Ethel Gabain (1883-1950) learned lithography as a student at Central School of Arts and Crafts in London and it remained her principal medium in a long career. Also a painter and etcher, her work has recently attracted renewed interest for her achievements as an Official War Artist in the Second World War.
Her first lithographs were published in 1906 and in 1914 she had her first exhibition at Goupil Gallery. Colnaghi then became her dealers and exhibitions followed in Glasgow (1915), at Colnaghi (1920) and in Chicago (1920, 1921 and 1924).
Young women recur as her subjects and her vision shows an abiding interest in the feminine and the domestic. The women sometimes inhabit spaces that are vast and suffocating. In others, her figures appear bold, sometimes impertinent, and convey the impression of subjects feeling themselves to be free.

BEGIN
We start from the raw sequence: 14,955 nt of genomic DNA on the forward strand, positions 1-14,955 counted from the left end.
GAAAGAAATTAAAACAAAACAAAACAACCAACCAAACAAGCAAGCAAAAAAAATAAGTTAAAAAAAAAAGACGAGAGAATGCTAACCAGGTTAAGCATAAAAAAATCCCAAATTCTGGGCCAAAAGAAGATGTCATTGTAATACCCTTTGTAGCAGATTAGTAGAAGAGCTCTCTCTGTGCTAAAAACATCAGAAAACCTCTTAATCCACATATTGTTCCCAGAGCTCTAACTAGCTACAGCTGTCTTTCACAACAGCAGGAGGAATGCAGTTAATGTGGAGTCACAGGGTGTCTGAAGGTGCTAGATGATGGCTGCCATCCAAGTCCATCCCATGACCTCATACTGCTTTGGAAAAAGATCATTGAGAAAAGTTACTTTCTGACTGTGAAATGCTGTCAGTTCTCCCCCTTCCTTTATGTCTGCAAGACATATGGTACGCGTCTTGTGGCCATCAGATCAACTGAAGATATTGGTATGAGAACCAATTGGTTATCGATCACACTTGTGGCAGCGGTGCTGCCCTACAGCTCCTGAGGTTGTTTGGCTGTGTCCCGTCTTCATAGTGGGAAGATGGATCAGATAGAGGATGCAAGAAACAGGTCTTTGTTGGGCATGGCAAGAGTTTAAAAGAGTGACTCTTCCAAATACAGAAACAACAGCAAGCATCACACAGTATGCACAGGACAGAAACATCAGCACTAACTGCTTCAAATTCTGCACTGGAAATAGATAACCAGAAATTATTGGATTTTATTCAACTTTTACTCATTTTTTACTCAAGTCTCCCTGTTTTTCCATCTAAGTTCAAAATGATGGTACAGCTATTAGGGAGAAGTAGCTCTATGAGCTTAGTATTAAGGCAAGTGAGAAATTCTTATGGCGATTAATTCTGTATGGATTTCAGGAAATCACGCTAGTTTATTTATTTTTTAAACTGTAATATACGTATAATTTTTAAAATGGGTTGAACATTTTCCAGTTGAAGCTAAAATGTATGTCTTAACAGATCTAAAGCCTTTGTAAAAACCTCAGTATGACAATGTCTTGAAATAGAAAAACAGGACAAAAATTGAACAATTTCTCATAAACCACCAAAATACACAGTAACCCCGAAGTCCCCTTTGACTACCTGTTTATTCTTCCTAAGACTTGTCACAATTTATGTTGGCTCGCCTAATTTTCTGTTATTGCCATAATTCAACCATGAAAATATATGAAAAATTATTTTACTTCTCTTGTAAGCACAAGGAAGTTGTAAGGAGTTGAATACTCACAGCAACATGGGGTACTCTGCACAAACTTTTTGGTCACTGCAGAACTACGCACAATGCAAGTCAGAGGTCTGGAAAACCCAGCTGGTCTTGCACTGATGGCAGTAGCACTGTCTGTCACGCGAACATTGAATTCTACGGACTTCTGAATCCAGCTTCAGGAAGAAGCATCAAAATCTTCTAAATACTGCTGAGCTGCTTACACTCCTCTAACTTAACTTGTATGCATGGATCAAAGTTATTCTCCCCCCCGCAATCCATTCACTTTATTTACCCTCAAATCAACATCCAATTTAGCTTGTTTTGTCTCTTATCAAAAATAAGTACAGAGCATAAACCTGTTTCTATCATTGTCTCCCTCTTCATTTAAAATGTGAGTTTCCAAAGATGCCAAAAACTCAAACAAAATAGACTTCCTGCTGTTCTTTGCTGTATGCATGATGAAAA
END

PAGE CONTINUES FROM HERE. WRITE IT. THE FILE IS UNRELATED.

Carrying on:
As an Official War Artist during the Second World War she was given the task of depicting British women workers. Her lithographs celebrate robust and determined women working together. Gabain was able to emphasise both their feminity and their bravery, grasping their personal emotion in the collective action.